A Song of Ice and Fire is about the survival of the Seven Kingdoms, with kings vying for power and the common people for stability. There is also the element of having to deal with the impending winter - both literal and figurative - where creatures of the night and the dead start walking in the real world again. Politics, sex, violence, and love - A Song of Ice and Fire will enthrall you for sure.

Ender's Game

The Ender's Game series by Orson Scott Card is a science fiction story that one can easily imagine happening in the near future. The series started with a little novelette, but has since then expanded to 11 novels plus short stories and comics. Yes, it is that good!

Truth be told, however, I have only stuck to the novels. As captivating the stories are, I think that one can only write about the premise so much. My suggestion is to simply pick up the first one, Ender's Game, and see how far you go. I am pretty certain that you will go through the first several novels wanting more.

The plot revolves around Ender Wiggin, a child soldier being trained to help protect humankind from annihilation by antagonistic aliens called Formics. The story touches on the "weird" concept of using children as soldiers, as well as the idea of fighting to the death - or possibly living in harmony - with other species. That is only the tip of the iceberg, though, as the series also brings you to a world of the politics and technology of the future, which may very well be where we are headed.

What Am I Missing?

If you only have a little time to spare, then I suggest starting with these science fiction and fantasy books. I am sure that other enthusiasts will want other titles in the list, but in my opinion, if you have to have a starting point, then this list will get you off to a good start.

For those with sci-fi and fantasy "experience", what other books will you recommend under the must read category?

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    • profile image

      framillo 

      6 years ago

      The Hitchhiker's Guide to the Galaxy ! how did you miss it!

    • girlonfire profile imageAUTHOR

      girlonfire 

      6 years ago

      Thanks, Docmo! I am actually cooking up another list as I missed quite a few significant ones with this list. Looking forward to reading yours!

    • Docmo profile image

      Mohan Kumar 

      6 years ago from UK

      Where do I start? There's so many good books in the genre- some of my very favourite ones (apart from the ones you have already mentioned in your excellent article) are Isaac Asimov ( Foundation, Robot series), Robert Heinlein ( stranger in a Strange Land) , Theodore Sturgeon ( pretty much anything), Ursula LeGuin ( The Earthsea Trilogy) , Orson Scott Card ( The Tales of Alvin Maker series) and hundreds more ... You've inspired me to do a compilation hub on this subject too! voted up.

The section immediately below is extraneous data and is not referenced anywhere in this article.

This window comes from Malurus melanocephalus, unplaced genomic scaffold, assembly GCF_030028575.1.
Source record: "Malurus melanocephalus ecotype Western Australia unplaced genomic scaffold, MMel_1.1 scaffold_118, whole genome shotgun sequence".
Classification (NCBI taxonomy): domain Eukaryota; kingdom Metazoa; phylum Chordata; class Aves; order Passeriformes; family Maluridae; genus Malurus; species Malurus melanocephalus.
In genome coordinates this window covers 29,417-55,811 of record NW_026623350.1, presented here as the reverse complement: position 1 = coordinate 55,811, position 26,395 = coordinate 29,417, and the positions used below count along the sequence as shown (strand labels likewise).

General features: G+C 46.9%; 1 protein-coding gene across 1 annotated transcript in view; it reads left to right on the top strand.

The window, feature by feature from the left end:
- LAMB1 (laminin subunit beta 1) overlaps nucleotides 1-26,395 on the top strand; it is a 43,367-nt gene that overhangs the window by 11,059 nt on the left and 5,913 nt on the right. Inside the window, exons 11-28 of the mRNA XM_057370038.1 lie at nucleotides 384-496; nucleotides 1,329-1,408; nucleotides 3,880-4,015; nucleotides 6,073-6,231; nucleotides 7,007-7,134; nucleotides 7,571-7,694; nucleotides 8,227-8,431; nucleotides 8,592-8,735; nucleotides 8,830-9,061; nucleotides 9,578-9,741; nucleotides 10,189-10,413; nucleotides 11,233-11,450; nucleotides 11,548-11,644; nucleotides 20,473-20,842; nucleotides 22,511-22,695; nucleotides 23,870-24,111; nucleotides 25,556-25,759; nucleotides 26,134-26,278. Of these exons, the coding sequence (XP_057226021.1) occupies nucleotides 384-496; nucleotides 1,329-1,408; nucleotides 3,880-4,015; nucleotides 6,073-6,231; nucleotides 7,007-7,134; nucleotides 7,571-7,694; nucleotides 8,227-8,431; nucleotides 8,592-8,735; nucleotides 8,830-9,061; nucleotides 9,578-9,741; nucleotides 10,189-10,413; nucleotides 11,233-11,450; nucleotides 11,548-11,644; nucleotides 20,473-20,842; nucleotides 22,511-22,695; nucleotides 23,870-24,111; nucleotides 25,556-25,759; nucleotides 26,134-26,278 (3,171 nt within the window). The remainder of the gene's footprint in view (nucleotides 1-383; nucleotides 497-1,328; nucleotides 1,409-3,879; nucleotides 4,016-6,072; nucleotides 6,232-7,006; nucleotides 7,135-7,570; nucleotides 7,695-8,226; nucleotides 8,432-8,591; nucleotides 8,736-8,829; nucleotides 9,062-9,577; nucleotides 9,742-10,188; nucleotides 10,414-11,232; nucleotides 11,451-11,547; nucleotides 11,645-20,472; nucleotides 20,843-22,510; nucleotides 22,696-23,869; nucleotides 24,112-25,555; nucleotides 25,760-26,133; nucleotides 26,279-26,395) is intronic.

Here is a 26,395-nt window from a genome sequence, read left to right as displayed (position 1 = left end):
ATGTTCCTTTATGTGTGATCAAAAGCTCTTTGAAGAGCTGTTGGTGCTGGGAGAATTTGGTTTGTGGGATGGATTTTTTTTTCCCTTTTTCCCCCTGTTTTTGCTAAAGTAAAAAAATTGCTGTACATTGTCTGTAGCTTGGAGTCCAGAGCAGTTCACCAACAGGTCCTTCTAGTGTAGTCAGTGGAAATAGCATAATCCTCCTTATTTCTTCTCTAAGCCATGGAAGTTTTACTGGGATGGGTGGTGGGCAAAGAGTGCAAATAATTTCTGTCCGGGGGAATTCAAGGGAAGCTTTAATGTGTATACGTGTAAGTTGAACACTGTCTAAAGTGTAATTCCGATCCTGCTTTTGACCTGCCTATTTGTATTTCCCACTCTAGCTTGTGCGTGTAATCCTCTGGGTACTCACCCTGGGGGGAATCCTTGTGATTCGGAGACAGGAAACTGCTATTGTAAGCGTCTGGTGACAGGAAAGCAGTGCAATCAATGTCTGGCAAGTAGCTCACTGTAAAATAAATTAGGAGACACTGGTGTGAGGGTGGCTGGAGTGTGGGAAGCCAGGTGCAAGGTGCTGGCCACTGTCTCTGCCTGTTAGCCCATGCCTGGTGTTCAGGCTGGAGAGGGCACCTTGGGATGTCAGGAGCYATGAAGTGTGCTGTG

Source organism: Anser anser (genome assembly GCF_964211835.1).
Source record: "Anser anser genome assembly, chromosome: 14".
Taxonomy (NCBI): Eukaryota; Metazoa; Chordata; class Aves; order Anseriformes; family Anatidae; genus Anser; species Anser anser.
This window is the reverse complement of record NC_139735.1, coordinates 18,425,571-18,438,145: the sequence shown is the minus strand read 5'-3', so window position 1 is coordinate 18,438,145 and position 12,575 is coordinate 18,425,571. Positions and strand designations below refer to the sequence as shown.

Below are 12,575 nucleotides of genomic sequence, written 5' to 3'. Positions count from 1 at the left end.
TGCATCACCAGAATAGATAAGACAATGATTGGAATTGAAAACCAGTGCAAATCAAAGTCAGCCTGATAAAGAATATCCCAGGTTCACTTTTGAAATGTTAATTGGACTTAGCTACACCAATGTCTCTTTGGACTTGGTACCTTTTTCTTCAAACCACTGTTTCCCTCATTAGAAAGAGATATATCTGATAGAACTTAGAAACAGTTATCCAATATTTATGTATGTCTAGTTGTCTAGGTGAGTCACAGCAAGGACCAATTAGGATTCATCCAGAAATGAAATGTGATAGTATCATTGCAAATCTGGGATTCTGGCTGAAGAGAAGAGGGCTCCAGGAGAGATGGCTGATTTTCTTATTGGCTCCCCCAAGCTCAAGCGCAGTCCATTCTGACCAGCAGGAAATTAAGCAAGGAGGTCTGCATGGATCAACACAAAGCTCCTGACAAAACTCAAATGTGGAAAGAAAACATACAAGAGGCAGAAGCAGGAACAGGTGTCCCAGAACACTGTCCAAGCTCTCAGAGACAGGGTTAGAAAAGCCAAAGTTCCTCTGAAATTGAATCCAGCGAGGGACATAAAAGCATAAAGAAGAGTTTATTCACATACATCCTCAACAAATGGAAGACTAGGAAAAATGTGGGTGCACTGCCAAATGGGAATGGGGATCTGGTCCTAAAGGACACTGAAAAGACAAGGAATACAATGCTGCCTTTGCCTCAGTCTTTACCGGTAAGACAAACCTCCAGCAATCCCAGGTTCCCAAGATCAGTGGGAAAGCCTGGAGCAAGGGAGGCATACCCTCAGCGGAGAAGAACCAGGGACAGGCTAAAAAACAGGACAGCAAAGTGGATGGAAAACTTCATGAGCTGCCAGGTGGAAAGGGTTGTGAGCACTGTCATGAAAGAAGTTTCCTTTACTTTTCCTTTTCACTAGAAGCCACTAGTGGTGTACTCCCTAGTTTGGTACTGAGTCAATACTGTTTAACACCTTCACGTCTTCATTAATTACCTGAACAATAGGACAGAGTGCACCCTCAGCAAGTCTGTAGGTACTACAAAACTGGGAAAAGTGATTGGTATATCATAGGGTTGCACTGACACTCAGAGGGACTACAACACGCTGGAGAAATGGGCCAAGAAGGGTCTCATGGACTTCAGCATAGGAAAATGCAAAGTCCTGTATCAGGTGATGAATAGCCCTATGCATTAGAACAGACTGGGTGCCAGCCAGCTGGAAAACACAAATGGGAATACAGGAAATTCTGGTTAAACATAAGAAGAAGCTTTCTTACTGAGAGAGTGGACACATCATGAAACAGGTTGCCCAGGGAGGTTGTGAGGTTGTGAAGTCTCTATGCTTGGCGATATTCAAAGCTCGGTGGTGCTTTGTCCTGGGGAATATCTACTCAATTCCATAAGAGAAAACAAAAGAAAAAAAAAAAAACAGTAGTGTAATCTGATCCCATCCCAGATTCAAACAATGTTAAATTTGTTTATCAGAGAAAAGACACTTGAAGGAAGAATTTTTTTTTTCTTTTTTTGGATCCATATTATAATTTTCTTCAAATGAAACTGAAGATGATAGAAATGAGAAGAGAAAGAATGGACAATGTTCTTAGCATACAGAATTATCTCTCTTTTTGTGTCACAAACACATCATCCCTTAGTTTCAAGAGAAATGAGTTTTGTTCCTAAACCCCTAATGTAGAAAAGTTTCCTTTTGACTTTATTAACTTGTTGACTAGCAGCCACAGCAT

• girlonfire profile imageAUTHOR

      girlonfire 

      6 years ago

      Thanks for the tip. I probably should get all three as it has been a while since I read The Giver. Added to queue!

    • Laurel Lee profile image

      Laurel Lee 

      6 years ago

      If you get a chance, read the other two. They are all connected, and I think she did it brilliantly.

    • girlonfire profile imageAUTHOR

      girlonfire 

      6 years ago

      I remember reading The Giver as a teenager, and you are right, it is worth reading no matter what your age may be.

    • girlonfire profile imageAUTHOR

      girlonfire 

      6 years ago

      I can't believe I forgot to include Dune! Thanks for this!

    • Laurel Lee profile image

      Laurel Lee 

      6 years ago

      I really enjoyed Lois Lowry's The Giver, and its companion novels Gathering Blue and The Messenger. They're relatively short, and geared to young adult, but I have yet to meet an older reader who didn't think they were stellar.

    • mperrottet profile image

      Margaret Perrottet 

      6 years ago from San Antonio, FL

      Those who think that science fiction has little to offer are way off base - many science fiction writers have made amazing predictions about the future of society, Isaac Asimov being a prime example. My favorite sci-fi books include Asimov's Foundation trilogy and Frank Herbert's Dune trilogy. I'll have to check out Ender's Game and The Wheel of Time series - both look very interesting. Good hub - voted up, interesting and useful.